Summer computer students learn to design software
By Leah Janzen
Thursday, July 3, 1997
Like many kids, 12-year-old Adam Tsouras is going to camp this summer, but he won’t be tying knots or learning about archery.
His days will be full of stuff like megabytes, microchips, and mainframes, not sing-songs, campfires and ghost stories.
Tsouras and about 30 other kids will be attending Computers for Kids, a one-week, half-day camp dedicated to teaching youngsters the intricacies of computer programming.
“I had the choice between tennis camp and this,” he said. “I picked computers without a question.”
Once the domain of only brainiac math whizzes, computer programming has now become a skill even the youngest of kids can learn.
“This year we’ll be teaching kids as young as Grade 3,” said Elliot Bay, director of the program, which has run for four years. “Six years ago we wouldn’t have been able to teach this stuff to kids that young, but the technology has changed so much.”
First-time camper Kaitlyn Lawes, 8, will be taught to program her own version of the Pac-Man computer game, but she knows computers can be more than just fun.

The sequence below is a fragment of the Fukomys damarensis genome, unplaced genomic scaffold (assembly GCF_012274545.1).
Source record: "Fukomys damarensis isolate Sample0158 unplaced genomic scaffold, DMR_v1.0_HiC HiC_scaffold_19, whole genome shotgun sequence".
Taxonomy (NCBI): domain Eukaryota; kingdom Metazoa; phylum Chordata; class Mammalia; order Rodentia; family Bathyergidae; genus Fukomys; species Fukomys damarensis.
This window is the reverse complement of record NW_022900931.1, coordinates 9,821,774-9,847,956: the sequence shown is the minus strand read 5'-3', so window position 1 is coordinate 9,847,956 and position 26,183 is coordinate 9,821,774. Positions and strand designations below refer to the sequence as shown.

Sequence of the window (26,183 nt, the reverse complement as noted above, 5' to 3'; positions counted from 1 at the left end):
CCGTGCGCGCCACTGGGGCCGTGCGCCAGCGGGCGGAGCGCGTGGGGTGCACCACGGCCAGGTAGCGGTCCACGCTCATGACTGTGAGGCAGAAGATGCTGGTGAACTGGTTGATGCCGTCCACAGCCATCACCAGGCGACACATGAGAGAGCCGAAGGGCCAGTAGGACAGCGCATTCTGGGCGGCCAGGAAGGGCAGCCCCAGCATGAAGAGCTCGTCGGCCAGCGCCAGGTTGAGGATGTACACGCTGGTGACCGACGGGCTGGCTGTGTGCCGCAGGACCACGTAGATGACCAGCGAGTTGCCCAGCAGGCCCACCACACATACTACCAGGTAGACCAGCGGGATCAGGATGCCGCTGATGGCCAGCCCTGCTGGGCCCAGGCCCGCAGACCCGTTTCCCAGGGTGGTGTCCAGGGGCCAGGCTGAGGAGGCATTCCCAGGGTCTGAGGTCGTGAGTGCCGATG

“I want to come so I can be involved in computers for a job when I’m older,” she said.
Bay began Computers For Kids when he noticed computer classes for kids focused on teaching them to use existing software.
“Most schools don’t even offer computer programming until Grade 10,” he said. “I think that’s tragically too late to start.”
In fact, Kevin Lawes, an 11-year old veteran of Computers for Kids, said his teacher often consults him when there is a computer problem at school.
This year he will learn how to design and program his own version of the Super Mario Brothers computer game.
The skills the campers acquire are impressive, according to Greg Garychuk, a Winnipeg computer programmer.
“If they can use the technology to make games, that’s amazing,” he said. “Most people don’t learn that stuff till university.”
Bob Goodwin, the owner of Ring Computer Training, said kids have the brains to learn programming, but a lack of exposure holds them back.
“I think it should be dealt with like music lessons,” he said. “The schools can’t afford to provide a piano for each kid, so if parents want their kids to learn, they have to access private training.”